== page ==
1. An appropriator can obtain a water right in nonnavigable waters located on federal land. When the arid regions of the West were initially settled, local custom and usage held that the first appropriator of water for a beneficial use had the better right to the use of the water to the extent of his actual use. California Oregon Power Co. v. Beaver Portland Cement Co., 295 U.S. 142 (1935). "The rule generally recognized throughout the states and territories of the arid region was that the acquisition of water by prior appropriation for a beneficial use was entitled to protection." Id. at 154. That custom likewise prevailed among the early settlers in what became the State of Idaho. As this Court explained in Drake v. Earhart, 2 Idaho 750, 753-54, 23 P. 541, 542 (Idaho Terr. 1890), with respect to the early emigrants to this area:
They found a new condition of things. The use of water to which they had been accustomed, and the laws concerning it, had no application here. The demand for water they found greater than the supply, as is the unfortunate fact still all over this arid region. Instead of attempting to divide it among all, thus making it unprofitable to any, or instead of applying the common-law riparian doctrine, to which they had been accustomed, they disregarded the traditions of the past, and established as the only rule suitable to their situation that of prior appropriation. This did not mean that the first appropriator could take all he pleased, but what he actually needed, and could properly use without waste. Thus was established the local custom, which pervaded the entire west, and became the basis of the laws we have to-day on that subject. Very soon these customs attracted the attention of the legislatures, where they were approved and adopted, and next we find them undergoing the crucial test of judicial investigation.
"This general policy [of prior appropriation] was approved by the silent acquiescence of the federal government, until it received formal confirmation at the hands of Congress by the Act of 1866." California Oregon Power Co. v. Beaver Portland Cement Co., 295 U.S. 142, 154 (1935). Section 9 of that Act, codified at 30 U.S.C. § 51, provided:
Whenever, by priority of possession, rights to the use of water for mining, agricultural, manufacturing, or other purposes, have vested and accrued, and the same are recognized and acknowledged by the local customs, laws, and the decisions of courts, the possessors and owners of such vested rights shall be maintained and protected in the same; and the right of way for the construction of ditches and canals for the purposes herein specified is acknowledged and confirmed; but whenever any person, in the construction of any ditch or canal, injures or damages the possession of any settler on the public domain, the party committing such injury or damage shall be liable to the party injured for such injury or damage.
"This provision was 'rather a voluntary recognition of a pre-existing right of possession, constituting a valid claim to its continued use, than the establishment of a new one.'" Id. at 155 (quoting Broder v. Natoma Water & Min. Co., 101 U.S. 274, 276 (1879)).
In 1877 Congress passed the Desert Land Act to encourage and promote the economic development of the arid and semiarid public lands of the Western United States, including those in what would become the State of Idaho. "The federal government, as owner of the public domain, had the power to dispose of the land and water composing it together or separately; and by the Desert Land Act of 1877 (c. 107, 19 Stat. 377), if not before, Congress had severed the land and waters constituting the public domain and established the rule that for the future the lands should be patented separately." Ickes v. Fox, 300 U.S. 82, 95 (1937). As the Supreme Court said two years earlier in California Oregon Power Co. v. Beaver Portland Cement Co., 295 U.S. 142, 161 (1935), with reference to the Desert Land Act, "It is hard to see how a more definite intention to sever the land and water could be evinced." The Court also stated that the Desert Land Act "simply recognizes and gives sanction, in so far as the United States and its future grantees are concerned, to the state and local doctrine of appropriation . . . . The public interest in such state control in the arid land states is definite and substantial." Id. at 164.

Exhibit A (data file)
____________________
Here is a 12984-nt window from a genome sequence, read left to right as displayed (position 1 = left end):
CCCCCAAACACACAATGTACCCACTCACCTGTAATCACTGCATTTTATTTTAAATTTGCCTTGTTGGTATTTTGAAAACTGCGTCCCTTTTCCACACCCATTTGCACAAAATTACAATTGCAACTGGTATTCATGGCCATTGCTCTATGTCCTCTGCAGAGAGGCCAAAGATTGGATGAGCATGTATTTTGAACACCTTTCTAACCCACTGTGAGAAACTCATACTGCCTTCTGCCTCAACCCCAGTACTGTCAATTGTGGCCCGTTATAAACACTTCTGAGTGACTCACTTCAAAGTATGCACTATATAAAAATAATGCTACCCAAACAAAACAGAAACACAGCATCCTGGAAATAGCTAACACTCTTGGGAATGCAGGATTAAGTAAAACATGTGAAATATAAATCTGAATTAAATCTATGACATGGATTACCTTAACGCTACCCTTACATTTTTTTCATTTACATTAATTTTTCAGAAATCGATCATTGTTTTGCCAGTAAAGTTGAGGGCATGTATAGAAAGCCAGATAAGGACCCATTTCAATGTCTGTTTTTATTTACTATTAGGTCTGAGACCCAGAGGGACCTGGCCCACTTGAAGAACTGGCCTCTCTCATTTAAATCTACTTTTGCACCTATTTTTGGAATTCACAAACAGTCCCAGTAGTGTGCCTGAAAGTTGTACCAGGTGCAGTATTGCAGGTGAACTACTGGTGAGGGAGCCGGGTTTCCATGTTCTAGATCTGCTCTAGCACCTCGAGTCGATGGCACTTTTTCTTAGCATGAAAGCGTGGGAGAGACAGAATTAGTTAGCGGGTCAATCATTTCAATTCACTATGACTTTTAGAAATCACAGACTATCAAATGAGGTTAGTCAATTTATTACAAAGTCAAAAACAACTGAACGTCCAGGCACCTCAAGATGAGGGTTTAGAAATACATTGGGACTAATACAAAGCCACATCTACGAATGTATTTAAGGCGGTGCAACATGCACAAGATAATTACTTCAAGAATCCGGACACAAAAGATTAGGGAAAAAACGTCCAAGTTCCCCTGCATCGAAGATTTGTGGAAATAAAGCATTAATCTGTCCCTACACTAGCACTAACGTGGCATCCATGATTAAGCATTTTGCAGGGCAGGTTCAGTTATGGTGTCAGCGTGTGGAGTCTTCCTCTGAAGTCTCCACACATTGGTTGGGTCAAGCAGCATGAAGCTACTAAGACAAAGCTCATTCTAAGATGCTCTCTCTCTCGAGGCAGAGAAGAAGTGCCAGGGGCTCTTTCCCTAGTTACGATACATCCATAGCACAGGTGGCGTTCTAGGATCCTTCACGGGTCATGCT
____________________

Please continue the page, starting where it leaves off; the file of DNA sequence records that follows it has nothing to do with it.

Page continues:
Thus, the appropriation of the nonnavigable waters within this State, including those located on federal land, is a matter of state law. "[A]ll nonnavigable waters were reserved for the use of the public under the laws of the various arid-land states." Ickes v. Fox, 300 U.S. 82, 95 (1937). "While the basics of the doctrine of prior appropriation is the same from state to state, the doctrine has evolved to meet the specific needs of each state and thus differs among the western states. Congress understood this fact and that is why the laws concerning appropriation were left up to each individual state." Idaho Dept. of Water Resources v. U.S., 122 Idaho 116, 124, 832 P.2d 289, 297 (1992).
"One who has appropriated water and beneficially used it has a right to the use of the water independent of his ownership of the land." Sanderson v. Salmon River Canal Co., 34 Idaho 145, 160, 199 P. 999, 1003 (1921). Idaho has long recognized that an appropriator can obtain a water right in waters located on federal land. Keiler v. McDonald, 37 Idaho 573, 218 P. 365 (1923); Short v. Praisewater, 35 Idaho 691, 208 P. 844 (1922); Sarret v. Hunter, 32 Idaho 536, 185 P. 1072 (1919); Le Quime v. Chambers, 15 Idaho 405, 98 P. 415 (1908); Hillman v. Hardwick, 3 Idaho 255, 28 P. 438 (1891). The appropriator simply must follow Idaho law in obtaining that water right.